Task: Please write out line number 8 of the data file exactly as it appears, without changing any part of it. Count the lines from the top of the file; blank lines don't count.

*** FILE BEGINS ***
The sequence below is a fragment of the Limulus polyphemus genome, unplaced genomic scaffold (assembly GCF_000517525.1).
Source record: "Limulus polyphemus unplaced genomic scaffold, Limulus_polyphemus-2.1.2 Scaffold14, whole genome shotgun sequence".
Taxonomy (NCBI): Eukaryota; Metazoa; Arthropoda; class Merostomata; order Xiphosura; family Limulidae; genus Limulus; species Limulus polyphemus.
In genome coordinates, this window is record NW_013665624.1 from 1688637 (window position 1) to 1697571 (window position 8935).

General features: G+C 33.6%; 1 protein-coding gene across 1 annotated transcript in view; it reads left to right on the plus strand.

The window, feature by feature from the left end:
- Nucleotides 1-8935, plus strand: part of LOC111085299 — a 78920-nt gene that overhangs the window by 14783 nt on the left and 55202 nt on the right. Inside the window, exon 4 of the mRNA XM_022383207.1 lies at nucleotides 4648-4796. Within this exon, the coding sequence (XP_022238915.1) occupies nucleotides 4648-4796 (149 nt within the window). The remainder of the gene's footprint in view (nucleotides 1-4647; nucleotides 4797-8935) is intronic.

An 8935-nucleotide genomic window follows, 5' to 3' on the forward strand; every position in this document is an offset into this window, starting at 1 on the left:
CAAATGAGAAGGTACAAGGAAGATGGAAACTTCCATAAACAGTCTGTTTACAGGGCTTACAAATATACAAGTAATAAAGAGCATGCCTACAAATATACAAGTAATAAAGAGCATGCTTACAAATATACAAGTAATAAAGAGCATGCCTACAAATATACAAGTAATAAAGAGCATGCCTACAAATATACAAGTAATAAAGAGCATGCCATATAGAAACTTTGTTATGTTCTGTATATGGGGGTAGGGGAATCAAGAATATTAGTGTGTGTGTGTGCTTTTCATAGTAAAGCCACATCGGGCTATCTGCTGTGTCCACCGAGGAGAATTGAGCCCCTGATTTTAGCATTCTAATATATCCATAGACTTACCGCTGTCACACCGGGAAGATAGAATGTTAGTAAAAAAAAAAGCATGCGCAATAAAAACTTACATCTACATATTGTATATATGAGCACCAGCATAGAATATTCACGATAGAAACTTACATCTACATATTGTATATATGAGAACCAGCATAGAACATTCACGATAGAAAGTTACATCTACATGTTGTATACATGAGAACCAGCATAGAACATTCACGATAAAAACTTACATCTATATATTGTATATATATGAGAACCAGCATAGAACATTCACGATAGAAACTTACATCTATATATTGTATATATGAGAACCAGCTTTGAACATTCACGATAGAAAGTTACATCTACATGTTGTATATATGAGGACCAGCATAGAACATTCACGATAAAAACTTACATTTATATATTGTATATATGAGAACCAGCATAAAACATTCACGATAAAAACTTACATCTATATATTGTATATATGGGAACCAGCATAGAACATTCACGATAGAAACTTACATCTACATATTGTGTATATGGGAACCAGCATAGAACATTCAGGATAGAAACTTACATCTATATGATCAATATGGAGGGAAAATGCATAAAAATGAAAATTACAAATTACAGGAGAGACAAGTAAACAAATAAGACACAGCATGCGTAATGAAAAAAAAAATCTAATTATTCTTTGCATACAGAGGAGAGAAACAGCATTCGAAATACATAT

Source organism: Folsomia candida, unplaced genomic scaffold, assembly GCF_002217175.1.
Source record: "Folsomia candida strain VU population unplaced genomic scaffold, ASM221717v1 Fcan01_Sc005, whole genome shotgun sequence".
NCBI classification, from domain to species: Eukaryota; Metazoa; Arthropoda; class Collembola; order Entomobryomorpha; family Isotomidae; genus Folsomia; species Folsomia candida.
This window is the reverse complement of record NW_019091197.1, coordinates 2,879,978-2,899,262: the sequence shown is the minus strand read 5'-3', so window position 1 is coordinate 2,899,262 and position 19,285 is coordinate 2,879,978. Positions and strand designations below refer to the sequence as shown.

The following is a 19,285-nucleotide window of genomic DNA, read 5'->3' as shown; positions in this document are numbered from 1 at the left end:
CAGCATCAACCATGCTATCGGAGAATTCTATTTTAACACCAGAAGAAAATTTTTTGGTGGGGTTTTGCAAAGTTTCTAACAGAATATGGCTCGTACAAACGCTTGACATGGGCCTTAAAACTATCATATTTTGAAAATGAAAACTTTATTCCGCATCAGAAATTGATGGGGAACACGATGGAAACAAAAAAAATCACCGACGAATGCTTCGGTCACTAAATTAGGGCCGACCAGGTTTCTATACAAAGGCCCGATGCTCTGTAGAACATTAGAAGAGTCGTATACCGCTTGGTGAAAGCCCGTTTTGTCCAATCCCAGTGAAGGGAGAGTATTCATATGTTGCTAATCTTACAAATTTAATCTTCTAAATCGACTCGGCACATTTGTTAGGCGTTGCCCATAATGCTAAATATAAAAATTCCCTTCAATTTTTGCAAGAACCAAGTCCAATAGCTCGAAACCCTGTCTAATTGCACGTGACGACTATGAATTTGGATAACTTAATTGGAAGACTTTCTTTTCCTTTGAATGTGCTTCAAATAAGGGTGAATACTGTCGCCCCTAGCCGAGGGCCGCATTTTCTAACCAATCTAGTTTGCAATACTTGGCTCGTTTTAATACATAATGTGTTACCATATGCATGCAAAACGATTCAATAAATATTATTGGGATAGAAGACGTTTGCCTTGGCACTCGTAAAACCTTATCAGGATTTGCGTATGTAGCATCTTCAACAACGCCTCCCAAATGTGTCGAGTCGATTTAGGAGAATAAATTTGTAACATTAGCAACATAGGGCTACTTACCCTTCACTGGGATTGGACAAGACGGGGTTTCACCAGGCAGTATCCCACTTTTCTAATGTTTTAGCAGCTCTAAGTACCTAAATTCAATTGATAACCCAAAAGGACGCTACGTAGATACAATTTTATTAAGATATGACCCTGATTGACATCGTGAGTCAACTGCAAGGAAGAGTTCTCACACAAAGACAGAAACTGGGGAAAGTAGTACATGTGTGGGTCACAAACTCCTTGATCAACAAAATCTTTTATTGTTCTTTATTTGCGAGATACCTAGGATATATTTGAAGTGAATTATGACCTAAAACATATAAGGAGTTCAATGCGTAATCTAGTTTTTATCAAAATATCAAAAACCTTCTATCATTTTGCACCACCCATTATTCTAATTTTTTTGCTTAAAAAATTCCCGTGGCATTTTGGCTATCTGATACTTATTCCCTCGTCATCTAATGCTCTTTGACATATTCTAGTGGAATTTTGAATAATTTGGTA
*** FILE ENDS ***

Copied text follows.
An 8935-nucleotide genomic window follows, 5' to 3' on the forward strand; every position in this document is an offset into this window, starting at 1 on the left: